This was a weird year to judge. Tony La Russa’s Cardinals won the World Series after going 83-78 in the regular season. Pat Riley ran Stan Van Gundy out of Miami in midseason and won his last title as a head coach after a 61-game regular season. The NHL returned from its season-long lockout and looked like a different league, with Peter Laviolette leading a Carolina Hurricanes team that had been 28-34-14 before the lockout to a 52-22-8 mark before beating the Buffalo Sabres and Oilers in consecutive Game 7s.
The best candidate for me is Dungy, who finally got over the hump after years of regular-season success. His Colts prevailed in a memorable comeback victory over the Patriots in the AFC Championship Game before comfortably handling the Bears in Super Bowl XLI. And while the Colts were an offense-minded team with Peyton Manning at quarterback, it was the Indy defense that showed up during the postseason. Bob Sanders & Co. forced a ridiculous 13 turnovers during their run to the title, the eighth-highest mark in league history. Dungy finished his coaching career with the fifth-best winning percentage among coaches with 200 games or more at .668.
Tom Coughlin, New York Giants
Coughlin, a solid veteran hand who had enjoyed steady success with the Jaguars and Giants, claimed his first Super Bowl as a head coach in memorable fashion by upsetting the 18-0 Patriots as a 12.5-point underdog. In addition to that massive Super Bowl victory, Coughlin’s Giants beat a pair of 13-win teams (the Dallas Cowboys and Packers) along the way. It’s difficult to say whether Coughlin’s decision to play the Patriots hard in a meaningless Week 17 game actually did propel the Giants in the playoffs — it had more to do with how Eli Manning suddenly came into the light and avoided turnovers — but it sure didn’t seem to hurt.
Mike Tomlin, Pittsburgh Steelers
It seems impossible to imagine now, but Tomlin was a controversial hire when the Steelers plucked him off of Minnesota’s staff in 2007. He had been a defensive coordinator for only one year and had never been a head coach anywhere. There were concerns Tomlin would try to convert the Steelers from the 3-4 defense implemented by legendary defensive coordinator Dick LeBeau into the Tampa-2 shell he’d learned under Tony Dungy in Tampa. At 35, Tomlin surely couldn’t be ready to take over one of the league’s most storied franchises.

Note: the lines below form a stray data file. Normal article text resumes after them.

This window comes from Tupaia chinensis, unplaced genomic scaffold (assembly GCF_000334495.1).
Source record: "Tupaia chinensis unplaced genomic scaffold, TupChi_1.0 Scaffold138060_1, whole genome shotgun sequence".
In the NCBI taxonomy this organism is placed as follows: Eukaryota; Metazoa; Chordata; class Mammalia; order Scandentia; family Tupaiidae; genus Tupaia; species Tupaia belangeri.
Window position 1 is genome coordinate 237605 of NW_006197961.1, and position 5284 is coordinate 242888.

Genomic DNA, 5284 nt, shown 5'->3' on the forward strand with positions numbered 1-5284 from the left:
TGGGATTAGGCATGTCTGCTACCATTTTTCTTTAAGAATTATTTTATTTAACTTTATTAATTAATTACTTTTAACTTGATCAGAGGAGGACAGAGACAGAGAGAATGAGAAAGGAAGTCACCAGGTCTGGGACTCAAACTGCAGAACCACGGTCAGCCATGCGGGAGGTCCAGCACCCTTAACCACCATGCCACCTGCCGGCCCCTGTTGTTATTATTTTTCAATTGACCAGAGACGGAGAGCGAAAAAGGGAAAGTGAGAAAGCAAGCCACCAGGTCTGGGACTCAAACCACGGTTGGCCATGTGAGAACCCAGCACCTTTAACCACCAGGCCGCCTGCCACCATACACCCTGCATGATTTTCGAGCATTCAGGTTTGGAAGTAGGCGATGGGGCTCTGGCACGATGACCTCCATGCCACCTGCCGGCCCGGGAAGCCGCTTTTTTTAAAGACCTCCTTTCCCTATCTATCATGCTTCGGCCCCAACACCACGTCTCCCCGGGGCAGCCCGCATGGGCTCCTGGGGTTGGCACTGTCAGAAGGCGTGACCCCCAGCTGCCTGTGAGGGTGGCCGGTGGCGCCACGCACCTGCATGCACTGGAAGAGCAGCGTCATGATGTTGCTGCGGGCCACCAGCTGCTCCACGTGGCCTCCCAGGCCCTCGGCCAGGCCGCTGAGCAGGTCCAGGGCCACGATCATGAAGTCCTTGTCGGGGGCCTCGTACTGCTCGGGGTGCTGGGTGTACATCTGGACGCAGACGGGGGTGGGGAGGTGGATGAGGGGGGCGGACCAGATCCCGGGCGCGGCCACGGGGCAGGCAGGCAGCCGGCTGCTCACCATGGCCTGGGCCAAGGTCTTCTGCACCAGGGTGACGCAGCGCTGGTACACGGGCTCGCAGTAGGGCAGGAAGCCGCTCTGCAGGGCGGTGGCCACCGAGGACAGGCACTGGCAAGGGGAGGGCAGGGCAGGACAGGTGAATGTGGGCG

That was all nonsense. Tomlin quickly won over the locker room and hasn’t stopped winning since. Pittsburgh made it to the playoffs during Tomlin’s debut season and then went 12-4 a year later, beating the San Diego Chargers and the hated Baltimore Ravens before topping the Arizona Cardinals in a wildly entertaining Super Bowl. It took Chuck Noll six years to win his first Super Bowl, and Bill Cowher won his after 14 seasons. Tomlin lifted the Lombardi Trophy after only two campaigns in charge.
Phil Jackson, Los Angeles Lakers
I’d love to give the 2009 belt to Sean Payton for attempting an unexpected onside kick to start the second half of the Super Bowl against the Colts, but it’s impossible to deny Jackson his fourth and final stint with the crown. His 2008-09 Lakers won 65 games, and while they got some help when a 66-win Cleveland Cavaliers team was eliminated by the Orlando Magic in the East, Los Angeles then summarily dispatched Dwight Howard & Co. in five games. A year later, a Lakers team that wasn’t as healthy turned things on in the playoffs, going 12-4 before prevailing over the Celtics yet again in a seven-game Finals. This was Jackson’s 11th title in 19 seasons; he would retire from coaching after the Dallas Mavericks swept the Lakers in the Western Conference playoffs the following season.
Tony La Russa, St. Louis Cardinals
Another legendary coach on his way out, La Russa won his third World Series title during his final year as a manager. As late in the season as Sept. 12, the Cardinals were so far out of the race that it was possible to get 999-to-1 odds on them to win the World Series. They went 11-4 from that point forward to claim a wild-card berth, with the Braves blowing a one-game lead with two games to go. The drama didn’t end there. The Cardinals prevailed in a 1-0 nail-biter in the NLDS decider against the Phillies, and then beat the Milwaukee Brewers in six before an epic seven-game World Series with the Texas Rangers. Their series win probability fell to 2 percent in Game 6 before David Freese‘s triple over Nelson Cruz gave them life. One day later, La Russa had his final title.
Bruce Bochy, San Francisco Giants
Two years after winning his first title in San Francisco, Bochy and his even-year Giants repeated the feat by taking down the Detroit Tigers in a four-game World Series sweep. Bochy navigated the loss of closer Brian Wilson in April and pieced together an effective bullpen out of the remaining options, eventually giving the job to Sergio Romo, who saved each of the four World Series contests. Bochy’s decision to move Tim Lincecum out of the rotation after a frustrating year ended up working wonders when Lincecum was effective in relief during the World Series. He also managed to keep the Giants emotionally afloat when they went down 3-1 in the NLCS to the Cardinals, with San Francisco subsequently outscoring St. Louis 20-1 over the final three games of that series.